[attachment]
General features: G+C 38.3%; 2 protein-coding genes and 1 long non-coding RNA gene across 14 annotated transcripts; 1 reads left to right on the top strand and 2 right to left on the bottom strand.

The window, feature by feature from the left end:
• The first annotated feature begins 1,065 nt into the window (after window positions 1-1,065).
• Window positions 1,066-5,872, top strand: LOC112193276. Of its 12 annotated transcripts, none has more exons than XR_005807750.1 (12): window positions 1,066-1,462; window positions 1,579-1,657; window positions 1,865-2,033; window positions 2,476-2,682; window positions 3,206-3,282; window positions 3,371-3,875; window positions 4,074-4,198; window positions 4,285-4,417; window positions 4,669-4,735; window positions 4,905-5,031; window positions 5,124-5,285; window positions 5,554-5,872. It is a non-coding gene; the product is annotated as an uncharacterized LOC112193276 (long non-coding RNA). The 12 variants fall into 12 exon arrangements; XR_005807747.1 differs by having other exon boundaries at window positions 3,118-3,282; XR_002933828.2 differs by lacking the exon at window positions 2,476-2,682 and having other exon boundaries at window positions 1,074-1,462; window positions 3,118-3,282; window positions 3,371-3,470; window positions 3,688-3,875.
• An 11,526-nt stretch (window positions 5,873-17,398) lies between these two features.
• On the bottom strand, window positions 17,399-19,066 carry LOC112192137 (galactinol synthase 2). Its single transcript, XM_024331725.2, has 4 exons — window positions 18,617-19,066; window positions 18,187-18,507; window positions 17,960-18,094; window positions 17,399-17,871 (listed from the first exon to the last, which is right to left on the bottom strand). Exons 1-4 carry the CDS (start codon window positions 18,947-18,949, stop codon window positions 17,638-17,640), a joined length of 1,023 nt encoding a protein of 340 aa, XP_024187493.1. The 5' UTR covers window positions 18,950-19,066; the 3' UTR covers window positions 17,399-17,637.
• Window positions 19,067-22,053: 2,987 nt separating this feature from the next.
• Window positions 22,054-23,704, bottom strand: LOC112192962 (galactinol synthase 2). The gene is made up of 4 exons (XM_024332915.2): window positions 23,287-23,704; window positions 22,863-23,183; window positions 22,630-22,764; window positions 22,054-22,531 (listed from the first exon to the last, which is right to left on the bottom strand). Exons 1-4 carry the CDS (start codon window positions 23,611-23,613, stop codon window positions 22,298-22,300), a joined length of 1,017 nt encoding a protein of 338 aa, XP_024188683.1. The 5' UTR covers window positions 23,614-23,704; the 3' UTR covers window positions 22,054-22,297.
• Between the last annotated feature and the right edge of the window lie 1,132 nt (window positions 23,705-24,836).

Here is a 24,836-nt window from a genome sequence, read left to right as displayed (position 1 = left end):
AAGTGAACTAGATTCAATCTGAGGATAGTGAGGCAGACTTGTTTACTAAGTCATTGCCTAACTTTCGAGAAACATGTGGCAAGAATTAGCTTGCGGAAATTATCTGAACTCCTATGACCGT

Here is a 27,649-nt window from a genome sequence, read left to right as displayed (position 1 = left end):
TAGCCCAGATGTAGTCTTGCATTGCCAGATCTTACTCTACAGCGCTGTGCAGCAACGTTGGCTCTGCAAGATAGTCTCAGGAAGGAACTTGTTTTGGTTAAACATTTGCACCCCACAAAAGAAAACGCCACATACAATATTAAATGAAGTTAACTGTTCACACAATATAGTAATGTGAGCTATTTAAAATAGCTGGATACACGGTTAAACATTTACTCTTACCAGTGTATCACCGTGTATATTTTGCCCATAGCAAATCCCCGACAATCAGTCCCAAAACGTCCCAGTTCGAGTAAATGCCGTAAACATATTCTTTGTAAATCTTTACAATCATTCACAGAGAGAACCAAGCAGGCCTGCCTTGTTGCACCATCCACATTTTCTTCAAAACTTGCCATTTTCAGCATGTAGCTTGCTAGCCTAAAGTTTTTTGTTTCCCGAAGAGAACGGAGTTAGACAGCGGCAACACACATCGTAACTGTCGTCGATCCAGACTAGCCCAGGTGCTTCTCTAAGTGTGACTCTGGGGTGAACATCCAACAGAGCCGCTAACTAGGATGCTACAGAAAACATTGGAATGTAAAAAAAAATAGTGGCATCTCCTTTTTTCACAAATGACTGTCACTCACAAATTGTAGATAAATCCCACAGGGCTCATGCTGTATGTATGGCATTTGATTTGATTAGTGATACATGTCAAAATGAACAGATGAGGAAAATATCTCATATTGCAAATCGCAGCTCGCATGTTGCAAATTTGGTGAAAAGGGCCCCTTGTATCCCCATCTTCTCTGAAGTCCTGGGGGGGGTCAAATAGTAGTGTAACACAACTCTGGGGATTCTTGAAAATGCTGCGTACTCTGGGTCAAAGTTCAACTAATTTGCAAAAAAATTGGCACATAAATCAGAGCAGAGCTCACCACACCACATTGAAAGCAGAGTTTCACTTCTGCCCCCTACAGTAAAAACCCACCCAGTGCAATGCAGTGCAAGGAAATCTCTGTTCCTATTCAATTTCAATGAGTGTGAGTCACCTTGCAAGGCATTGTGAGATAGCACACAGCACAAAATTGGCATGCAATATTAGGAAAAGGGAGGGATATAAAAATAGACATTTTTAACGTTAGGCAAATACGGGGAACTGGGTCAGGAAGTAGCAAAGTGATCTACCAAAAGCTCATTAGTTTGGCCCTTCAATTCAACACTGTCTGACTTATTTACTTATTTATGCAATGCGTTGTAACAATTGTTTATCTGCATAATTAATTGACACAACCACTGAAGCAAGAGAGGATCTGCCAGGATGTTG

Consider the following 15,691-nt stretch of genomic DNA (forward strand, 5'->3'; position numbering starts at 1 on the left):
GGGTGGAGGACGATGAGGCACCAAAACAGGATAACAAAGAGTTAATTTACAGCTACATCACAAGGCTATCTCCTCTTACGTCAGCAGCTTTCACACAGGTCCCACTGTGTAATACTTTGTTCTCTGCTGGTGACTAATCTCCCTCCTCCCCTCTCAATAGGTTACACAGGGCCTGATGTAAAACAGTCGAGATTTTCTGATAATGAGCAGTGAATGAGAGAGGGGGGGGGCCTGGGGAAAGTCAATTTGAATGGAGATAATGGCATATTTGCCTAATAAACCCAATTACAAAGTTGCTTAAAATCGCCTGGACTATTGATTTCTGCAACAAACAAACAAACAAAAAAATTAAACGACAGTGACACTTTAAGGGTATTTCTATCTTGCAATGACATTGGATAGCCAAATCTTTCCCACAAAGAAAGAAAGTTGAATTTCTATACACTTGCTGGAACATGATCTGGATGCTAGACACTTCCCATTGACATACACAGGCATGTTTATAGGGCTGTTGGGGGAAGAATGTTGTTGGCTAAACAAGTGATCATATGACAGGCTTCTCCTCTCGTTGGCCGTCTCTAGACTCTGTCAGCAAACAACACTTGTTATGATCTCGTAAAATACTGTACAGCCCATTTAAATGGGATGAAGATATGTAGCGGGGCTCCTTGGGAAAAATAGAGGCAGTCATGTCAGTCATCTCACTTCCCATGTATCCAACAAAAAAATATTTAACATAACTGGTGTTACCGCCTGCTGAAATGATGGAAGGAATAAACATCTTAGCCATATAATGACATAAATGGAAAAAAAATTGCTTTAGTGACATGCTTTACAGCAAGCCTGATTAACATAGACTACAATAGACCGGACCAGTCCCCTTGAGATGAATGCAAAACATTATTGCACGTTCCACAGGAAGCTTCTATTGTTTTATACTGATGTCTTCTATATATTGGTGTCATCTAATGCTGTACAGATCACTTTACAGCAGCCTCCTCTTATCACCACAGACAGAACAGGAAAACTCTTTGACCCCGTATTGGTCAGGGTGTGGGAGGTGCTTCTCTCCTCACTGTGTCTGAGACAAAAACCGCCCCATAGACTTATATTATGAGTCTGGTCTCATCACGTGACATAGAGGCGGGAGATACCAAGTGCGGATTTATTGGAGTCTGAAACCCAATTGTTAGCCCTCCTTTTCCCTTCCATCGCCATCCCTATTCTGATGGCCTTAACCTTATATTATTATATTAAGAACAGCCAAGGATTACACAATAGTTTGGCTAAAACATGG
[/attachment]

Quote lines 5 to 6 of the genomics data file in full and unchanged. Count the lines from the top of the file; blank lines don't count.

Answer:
• An 11,526-nt stretch (window positions 5,873-17,398) lies between these two features.
• On the bottom strand, window positions 17,399-19,066 carry LOC112192137 (galactinol synthase 2). Its single transcript, XM_024331725.2, has 4 exons — window positions 18,617-19,066; window positions 18,187-18,507; window positions 17,960-18,094; window positions 17,399-17,871 (listed from the first exon to the last, which is right to left on the bottom strand). Exons 1-4 carry the CDS (start codon window positions 18,947-18,949, stop codon window positions 17,638-17,640), a joined length of 1,023 nt encoding a protein of 340 aa, XP_024187493.1. The 5' UTR covers window positions 18,950-19,066; the 3' UTR covers window positions 17,399-17,637.